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Risk of surgical delivery to deep nuclei: A meta-analysis§


  • Funding agencies: This work was supported by the Canadian Institutes of Health Research, States of Mind: Emerging Issues in Neuroethics (NNF 80045).

  • Relevant conflicts of interest/financial disclosures: Nothing to report.

  • §

    Full financial disclosures and author roles may be found in the online version of this article.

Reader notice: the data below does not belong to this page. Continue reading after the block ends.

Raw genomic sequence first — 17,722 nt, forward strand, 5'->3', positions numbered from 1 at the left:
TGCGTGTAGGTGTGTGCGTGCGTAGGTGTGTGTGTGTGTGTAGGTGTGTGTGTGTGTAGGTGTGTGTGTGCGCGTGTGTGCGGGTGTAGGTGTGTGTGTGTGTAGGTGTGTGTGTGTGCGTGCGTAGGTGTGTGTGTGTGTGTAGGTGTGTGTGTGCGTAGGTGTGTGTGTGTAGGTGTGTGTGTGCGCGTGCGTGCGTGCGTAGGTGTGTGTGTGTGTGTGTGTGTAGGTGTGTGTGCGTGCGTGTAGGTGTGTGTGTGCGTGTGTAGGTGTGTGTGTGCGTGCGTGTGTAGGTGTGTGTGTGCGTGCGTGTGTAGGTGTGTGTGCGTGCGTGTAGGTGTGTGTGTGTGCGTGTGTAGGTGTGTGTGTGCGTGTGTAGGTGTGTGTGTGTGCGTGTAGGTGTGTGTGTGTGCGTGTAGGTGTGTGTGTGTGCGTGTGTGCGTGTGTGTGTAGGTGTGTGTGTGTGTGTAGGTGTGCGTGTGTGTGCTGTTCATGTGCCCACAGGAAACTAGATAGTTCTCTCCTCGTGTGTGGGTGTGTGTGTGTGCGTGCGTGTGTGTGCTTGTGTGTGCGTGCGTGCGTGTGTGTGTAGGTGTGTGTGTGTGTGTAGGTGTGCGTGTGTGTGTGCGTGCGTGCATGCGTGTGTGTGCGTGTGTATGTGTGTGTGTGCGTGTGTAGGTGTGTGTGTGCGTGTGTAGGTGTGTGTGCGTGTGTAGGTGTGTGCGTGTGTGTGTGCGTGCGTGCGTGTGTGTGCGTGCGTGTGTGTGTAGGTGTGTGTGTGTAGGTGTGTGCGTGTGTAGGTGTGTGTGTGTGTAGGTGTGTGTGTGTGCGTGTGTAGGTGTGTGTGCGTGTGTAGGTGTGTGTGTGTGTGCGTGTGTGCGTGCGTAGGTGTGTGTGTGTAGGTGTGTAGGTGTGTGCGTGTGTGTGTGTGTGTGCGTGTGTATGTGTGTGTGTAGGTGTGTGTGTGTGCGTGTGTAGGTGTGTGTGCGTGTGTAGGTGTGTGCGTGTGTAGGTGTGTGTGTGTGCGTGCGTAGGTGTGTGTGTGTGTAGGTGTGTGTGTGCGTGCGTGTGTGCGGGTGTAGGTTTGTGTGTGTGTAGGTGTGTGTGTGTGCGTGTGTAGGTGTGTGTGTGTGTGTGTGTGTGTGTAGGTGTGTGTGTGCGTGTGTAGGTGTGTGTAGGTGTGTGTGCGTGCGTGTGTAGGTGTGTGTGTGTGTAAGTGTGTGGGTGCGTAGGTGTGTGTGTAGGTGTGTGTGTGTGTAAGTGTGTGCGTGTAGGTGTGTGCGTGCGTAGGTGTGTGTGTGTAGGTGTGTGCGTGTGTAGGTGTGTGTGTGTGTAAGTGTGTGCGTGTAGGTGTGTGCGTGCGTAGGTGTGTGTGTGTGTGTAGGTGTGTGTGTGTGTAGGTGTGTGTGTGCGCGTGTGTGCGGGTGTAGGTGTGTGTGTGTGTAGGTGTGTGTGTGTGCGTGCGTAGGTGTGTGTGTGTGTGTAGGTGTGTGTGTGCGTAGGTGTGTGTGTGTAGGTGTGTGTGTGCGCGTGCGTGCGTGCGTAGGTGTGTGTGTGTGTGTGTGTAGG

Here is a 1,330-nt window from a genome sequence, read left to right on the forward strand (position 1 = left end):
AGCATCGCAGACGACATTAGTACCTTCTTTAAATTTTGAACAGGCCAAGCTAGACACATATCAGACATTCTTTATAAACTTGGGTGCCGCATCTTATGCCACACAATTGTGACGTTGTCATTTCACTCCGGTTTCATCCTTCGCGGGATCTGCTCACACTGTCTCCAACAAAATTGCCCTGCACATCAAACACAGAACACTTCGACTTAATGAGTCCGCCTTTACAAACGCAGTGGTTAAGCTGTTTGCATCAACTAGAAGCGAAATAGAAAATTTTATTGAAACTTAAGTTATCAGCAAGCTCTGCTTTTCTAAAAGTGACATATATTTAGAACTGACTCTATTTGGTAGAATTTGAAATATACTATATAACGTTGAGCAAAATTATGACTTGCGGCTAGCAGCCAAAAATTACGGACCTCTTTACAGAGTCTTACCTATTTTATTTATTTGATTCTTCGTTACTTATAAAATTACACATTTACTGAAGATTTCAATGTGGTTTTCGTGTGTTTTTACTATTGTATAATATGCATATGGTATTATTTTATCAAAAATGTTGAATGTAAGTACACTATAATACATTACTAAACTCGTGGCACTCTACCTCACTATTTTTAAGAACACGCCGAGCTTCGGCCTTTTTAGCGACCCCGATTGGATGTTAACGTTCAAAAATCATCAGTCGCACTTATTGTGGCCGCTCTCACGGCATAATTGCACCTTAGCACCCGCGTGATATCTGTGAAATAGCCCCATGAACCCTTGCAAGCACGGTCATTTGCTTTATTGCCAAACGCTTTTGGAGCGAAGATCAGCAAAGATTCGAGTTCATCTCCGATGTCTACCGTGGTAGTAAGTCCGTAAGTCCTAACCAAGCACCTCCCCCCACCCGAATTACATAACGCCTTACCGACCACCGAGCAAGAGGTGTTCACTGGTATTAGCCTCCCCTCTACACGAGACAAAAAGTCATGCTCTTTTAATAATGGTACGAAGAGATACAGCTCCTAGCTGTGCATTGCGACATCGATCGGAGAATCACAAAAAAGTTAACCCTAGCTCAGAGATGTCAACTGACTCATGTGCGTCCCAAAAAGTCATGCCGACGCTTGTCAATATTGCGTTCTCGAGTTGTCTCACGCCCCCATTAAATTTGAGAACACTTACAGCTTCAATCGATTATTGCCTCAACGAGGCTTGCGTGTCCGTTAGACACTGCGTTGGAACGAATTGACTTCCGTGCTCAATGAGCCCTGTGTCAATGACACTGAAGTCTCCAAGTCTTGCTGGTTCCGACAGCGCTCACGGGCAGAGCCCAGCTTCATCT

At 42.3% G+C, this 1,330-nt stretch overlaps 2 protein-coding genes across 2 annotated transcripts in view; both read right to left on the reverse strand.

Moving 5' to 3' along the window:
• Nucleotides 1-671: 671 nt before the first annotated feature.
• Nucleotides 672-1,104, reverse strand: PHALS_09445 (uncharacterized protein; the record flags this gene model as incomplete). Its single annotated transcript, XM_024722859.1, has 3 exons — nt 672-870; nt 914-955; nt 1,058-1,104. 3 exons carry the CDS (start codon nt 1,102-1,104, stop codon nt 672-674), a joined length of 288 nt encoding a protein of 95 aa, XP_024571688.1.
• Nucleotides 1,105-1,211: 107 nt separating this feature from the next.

Many novel strategies aimed at neuroprotection or neurorestoration involve surgical delivery of agents to deep nuclei along multiple trajectories. Using intracerebral hemorrhage on a per-trajectory basis as our primary end point, we quantified the level of surgical risk associated with agent delivery to deep nuclei. Secondarily, we quantified other event rates and examined relationships between intracerebral hemorrhage and 8 variables related to patient and practice characteristics. Meta-analytic techniques were used to pool complication rates reported in published articles involving deep brain stimulator electrode implantation or infusion of vectors, tissues, or trophic factors. One hundred nine studies were included in our analysis, comprising 6237 patients and 9890 trajectories to deep nuclei. The estimated per-trajectory intracerebral hemorrhage rate was 1.57% (95% confidence interval, 1.26%–1.95%). The proportion of trajectories leading to permanent or serious neurological deficits was 0.41% (0.28%–0.60%). The estimated mortality rate per trajectory was 0.14% (0.07%–0.29%). No relationship between intracerebral hemorrhage and sex, age, duration of disease, or exclusion of patients with surgical complications was observed; a significant positive relationship was observed with the use of microelectrode recording and a significant negative relationship with putamenal delivery. Our results show a significant difference in intracerebral hemorrhage rates between inoculations and electrode implantation. Our findings suggest that studies involving multiple trajectories to deep nuclei involve a high level of risk. However, inoculations may be significantly safer than electrode implantation. Our analysis has implications for the ethics of preclinical research, independent review of risk, subject selection, and adverse event reporting. © 2011 Movement Disorder Society